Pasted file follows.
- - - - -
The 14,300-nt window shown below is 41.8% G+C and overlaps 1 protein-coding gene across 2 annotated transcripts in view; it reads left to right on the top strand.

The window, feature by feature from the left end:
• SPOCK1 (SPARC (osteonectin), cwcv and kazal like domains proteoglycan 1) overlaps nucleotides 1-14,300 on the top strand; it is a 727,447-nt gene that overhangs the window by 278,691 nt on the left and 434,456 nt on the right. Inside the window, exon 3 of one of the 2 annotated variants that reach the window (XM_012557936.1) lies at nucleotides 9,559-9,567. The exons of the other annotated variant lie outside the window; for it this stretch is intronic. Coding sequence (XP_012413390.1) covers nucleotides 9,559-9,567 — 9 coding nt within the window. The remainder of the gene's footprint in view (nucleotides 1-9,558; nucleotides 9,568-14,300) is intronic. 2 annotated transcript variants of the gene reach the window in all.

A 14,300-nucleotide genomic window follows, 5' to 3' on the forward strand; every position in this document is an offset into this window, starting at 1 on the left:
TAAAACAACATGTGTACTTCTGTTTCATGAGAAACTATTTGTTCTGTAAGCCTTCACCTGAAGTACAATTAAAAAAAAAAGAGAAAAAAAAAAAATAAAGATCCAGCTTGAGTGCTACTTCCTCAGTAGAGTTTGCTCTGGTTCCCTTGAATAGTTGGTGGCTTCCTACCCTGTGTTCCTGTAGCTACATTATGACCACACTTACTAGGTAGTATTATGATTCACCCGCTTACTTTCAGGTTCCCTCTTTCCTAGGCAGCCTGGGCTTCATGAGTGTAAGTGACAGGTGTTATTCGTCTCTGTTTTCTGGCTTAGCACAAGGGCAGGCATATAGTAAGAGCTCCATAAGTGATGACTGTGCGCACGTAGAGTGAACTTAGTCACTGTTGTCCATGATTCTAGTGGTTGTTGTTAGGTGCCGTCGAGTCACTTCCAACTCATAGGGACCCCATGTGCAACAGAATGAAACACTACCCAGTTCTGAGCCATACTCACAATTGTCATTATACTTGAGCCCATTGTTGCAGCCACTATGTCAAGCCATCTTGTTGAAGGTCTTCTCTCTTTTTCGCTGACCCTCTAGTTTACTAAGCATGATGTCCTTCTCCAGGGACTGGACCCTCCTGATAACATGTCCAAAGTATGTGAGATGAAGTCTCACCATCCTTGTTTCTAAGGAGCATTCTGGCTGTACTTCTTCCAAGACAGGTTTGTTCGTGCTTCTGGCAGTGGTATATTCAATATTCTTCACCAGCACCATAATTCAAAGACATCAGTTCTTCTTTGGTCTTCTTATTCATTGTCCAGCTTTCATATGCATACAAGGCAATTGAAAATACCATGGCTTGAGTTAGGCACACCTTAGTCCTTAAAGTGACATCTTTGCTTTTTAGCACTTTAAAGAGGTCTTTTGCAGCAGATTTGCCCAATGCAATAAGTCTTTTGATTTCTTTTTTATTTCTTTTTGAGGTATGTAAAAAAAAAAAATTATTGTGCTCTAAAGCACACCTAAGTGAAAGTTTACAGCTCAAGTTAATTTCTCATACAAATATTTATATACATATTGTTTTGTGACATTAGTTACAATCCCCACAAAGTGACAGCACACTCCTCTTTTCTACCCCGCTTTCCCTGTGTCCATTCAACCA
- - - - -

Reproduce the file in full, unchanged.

The 14,300-nt window shown below is 41.8% G+C and overlaps 1 protein-coding gene across 2 annotated transcripts in view; it reads left to right on the top strand.

The window, feature by feature from the left end:
• SPOCK1 (SPARC (osteonectin), cwcv and kazal like domains proteoglycan 1) overlaps nucleotides 1-14,300 on the top strand; it is a 727,447-nt gene that overhangs the window by 278,691 nt on the left and 434,456 nt on the right. Inside the window, exon 3 of one of the 2 annotated variants that reach the window (XM_012557936.1) lies at nucleotides 9,559-9,567. The exons of the other annotated variant lie outside the window; for it this stretch is intronic. Coding sequence (XP_012413390.1) covers nucleotides 9,559-9,567 — 9 coding nt within the window. The remainder of the gene's footprint in view (nucleotides 1-9,558; nucleotides 9,568-14,300) is intronic. 2 annotated transcript variants of the gene reach the window in all.

A 14,300-nucleotide genomic window follows, 5' to 3' on the forward strand; every position in this document is an offset into this window, starting at 1 on the left:
TAAAACAACATGTGTACTTCTGTTTCATGAGAAACTATTTGTTCTGTAAGCCTTCACCTGAAGTACAATTAAAAAAAAAAGAGAAAAAAAAAAAATAAAGATCCAGCTTGAGTGCTACTTCCTCAGTAGAGTTTGCTCTGGTTCCCTTGAATAGTTGGTGGCTTCCTACCCTGTGTTCCTGTAGCTACATTATGACCACACTTACTAGGTAGTATTATGATTCACCCGCTTACTTTCAGGTTCCCTCTTTCCTAGGCAGCCTGGGCTTCATGAGTGTAAGTGACAGGTGTTATTCGTCTCTGTTTTCTGGCTTAGCACAAGGGCAGGCATATAGTAAGAGCTCCATAAGTGATGACTGTGCGCACGTAGAGTGAACTTAGTCACTGTTGTCCATGATTCTAGTGGTTGTTGTTAGGTGCCGTCGAGTCACTTCCAACTCATAGGGACCCCATGTGCAACAGAATGAAACACTACCCAGTTCTGAGCCATACTCACAATTGTCATTATACTTGAGCCCATTGTTGCAGCCACTATGTCAAGCCATCTTGTTGAAGGTCTTCTCTCTTTTTCGCTGACCCTCTAGTTTACTAAGCATGATGTCCTTCTCCAGGGACTGGACCCTCCTGATAACATGTCCAAAGTATGTGAGATGAAGTCTCACCATCCTTGTTTCTAAGGAGCATTCTGGCTGTACTTCTTCCAAGACAGGTTTGTTCGTGCTTCTGGCAGTGGTATATTCAATATTCTTCACCAGCACCATAATTCAAAGACATCAGTTCTTCTTTGGTCTTCTTATTCATTGTCCAGCTTTCATATGCATACAAGGCAATTGAAAATACCATGGCTTGAGTTAGGCACACCTTAGTCCTTAAAGTGACATCTTTGCTTTTTAGCACTTTAAAGAGGTCTTTTGCAGCAGATTTGCCCAATGCAATAAGTCTTTTGATTTCTTTTTTATTTCTTTTTGAGGTATGTAAAAAAAAAAAATTATTGTGCTCTAAAGCACACCTAAGTGAAAGTTTACAGCTCAAGTTAATTTCTCATACAAATATTTATATACATATTGTTTTGTGACATTAGTTACAATCCCCACAAAGTGACAGCACACTCCTCTTTTCTACCCCGCTTTCCCTGTGTCCATTCAACCA